Factors Affecting Delicious Maturity
Differences in elevation, tree vigor, and rootstock affect apple maturity differently. Orchards located in higher elevations that are exposed to a cool climate generally produce Delicious with better storage life than those in a warmer climate. Temperature affects fruit bud differentiation, bloom, fruit size and fruit quality. If buds or wood are damaged by cold winter temperatures, fruit size, quality and maturity will be adversely affected for the next few years. Orchards located in areas with wide preharvest diurnal temperature fluctuations generally produce fruit that ripens more consistently, has less scald development and better red color than fruit grown in less fluctuating temperatures. Apples grown in high temperatures have greater sunburn and sunscald potential. Fruit within a single orchard can mature at different rates. Different microclimates within an orchard can cause temperature differences even if the trees are in close proximity. When several microclimates are present in a single orchard, several different stages of fruit maturity might exist at the same time, adding additional challenges to harvest management.
Excessive tree vigor can delay fruit maturation, while low vigor can accelerate it. Vigor is influenced mainly by tree nutrition, pruning and type of rootstock. If an orchard is heavily pruned and fertilized, or if it is grown on a vigorous rootstock, the trees will respond by growing shoots and leaves and only small amounts of fruit which usually are slow to mature. A combination of adequate but not excessive fertilizing and pruning will promote optimum fruit production, fruit size and maturation.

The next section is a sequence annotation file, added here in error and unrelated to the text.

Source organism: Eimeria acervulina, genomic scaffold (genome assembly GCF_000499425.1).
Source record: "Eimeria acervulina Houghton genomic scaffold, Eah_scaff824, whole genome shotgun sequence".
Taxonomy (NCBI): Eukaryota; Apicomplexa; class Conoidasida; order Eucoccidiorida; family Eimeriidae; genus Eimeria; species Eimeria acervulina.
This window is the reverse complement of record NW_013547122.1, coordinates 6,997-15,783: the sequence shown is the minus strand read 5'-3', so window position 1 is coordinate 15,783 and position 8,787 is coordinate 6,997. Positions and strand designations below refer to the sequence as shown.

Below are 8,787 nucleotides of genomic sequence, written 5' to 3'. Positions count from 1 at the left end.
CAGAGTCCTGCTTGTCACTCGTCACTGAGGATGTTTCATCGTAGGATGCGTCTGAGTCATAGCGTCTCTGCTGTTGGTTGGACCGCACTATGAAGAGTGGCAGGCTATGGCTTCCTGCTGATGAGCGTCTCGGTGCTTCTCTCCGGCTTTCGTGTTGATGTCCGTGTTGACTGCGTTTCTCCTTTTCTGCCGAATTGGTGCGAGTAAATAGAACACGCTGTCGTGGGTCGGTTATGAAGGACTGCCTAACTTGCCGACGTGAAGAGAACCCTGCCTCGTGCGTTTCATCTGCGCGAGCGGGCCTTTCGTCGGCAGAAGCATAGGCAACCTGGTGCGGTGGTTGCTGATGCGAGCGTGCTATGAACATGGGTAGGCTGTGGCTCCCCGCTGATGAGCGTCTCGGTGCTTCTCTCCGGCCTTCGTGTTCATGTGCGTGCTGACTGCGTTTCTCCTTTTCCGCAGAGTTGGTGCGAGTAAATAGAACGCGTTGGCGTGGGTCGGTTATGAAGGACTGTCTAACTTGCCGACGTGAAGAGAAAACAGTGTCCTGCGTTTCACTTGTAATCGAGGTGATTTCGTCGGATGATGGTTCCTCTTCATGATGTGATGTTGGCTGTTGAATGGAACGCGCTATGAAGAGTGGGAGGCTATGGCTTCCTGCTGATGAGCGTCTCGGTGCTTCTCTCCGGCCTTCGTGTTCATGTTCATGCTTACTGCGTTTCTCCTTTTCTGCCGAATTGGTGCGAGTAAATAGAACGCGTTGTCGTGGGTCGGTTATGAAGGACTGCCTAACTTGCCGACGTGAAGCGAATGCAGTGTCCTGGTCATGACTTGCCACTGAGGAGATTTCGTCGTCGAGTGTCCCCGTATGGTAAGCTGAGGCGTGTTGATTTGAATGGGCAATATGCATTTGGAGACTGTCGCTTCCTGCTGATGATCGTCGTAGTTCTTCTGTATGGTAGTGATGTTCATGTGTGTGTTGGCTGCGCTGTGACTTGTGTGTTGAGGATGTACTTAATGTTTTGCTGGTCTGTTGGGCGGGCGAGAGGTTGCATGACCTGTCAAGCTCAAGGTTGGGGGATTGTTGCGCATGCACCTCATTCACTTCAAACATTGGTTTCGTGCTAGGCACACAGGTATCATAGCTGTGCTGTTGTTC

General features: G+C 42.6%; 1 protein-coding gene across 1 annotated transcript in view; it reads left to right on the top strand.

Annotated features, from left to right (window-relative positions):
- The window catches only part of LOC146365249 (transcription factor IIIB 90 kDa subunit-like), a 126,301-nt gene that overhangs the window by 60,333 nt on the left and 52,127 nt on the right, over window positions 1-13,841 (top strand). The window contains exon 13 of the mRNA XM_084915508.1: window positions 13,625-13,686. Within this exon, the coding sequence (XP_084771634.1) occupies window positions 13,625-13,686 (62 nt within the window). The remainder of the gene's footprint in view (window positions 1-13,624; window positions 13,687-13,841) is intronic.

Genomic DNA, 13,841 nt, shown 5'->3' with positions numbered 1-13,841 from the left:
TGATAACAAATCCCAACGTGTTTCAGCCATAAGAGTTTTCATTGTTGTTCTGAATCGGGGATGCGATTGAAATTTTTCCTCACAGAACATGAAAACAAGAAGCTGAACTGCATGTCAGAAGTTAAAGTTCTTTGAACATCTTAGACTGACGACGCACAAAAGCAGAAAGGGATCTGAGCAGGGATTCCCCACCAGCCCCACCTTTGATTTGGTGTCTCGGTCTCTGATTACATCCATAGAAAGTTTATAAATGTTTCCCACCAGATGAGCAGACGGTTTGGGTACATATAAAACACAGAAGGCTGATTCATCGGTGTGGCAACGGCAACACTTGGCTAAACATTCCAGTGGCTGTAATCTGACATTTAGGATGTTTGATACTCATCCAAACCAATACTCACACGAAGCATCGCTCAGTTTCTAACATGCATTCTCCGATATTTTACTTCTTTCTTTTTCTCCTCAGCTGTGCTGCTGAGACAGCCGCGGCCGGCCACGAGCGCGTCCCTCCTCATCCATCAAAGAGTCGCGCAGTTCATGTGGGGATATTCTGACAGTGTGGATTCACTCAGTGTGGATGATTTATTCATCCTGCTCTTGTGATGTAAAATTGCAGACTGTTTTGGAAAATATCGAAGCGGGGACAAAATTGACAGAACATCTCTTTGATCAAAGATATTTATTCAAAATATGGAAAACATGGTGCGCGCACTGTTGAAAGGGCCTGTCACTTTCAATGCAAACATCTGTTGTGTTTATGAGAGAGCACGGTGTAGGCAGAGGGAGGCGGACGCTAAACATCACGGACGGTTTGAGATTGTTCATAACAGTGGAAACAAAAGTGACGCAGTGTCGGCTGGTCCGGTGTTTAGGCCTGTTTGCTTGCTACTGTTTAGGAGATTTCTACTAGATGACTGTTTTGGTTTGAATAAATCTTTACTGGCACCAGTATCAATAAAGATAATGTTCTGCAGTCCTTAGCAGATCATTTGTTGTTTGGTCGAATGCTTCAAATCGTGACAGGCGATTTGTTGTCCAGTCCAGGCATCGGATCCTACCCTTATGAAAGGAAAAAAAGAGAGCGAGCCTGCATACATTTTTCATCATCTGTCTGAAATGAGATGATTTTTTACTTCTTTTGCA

Grower and Warehouse Expertise
Experienced growers understand the importance of good organizational skills, flexibility in harvest plans, and having capable crews of adequate size. Confidently organizing activities before and during harvest, the ability to change harvest speed and timing, and hiring enough experienced pickers will increase a grower's chance of completing harvest when the fruit is at optimum maturity for the intended storage. If the harvested fruit is not at optimum maturity, then alternative storage and marketing plans will be needed. Excellent warehouses understand the value of excellent fruit quality. The expertise of a warehouse to properly handle the fruit and the ability of its sales staff to sell it translates into increased returns to the warehouse and grower. The sales season must begin with premium fruit on the market, since the first fruit will influence buyer expectation for the entire year. When fruit maturity is monitored before harvest and through the storage season, it allows the warehouse to maintain order in marketing and consistently provides both domestic and export markets with fruit of good quality.
Joyce Thompson, moderator
Panel discussion: Tom Butler, Brent Milne, Mike Saunders, and Don Van Wechel
15th Annual Postharvest Conference
March 9-10, 1999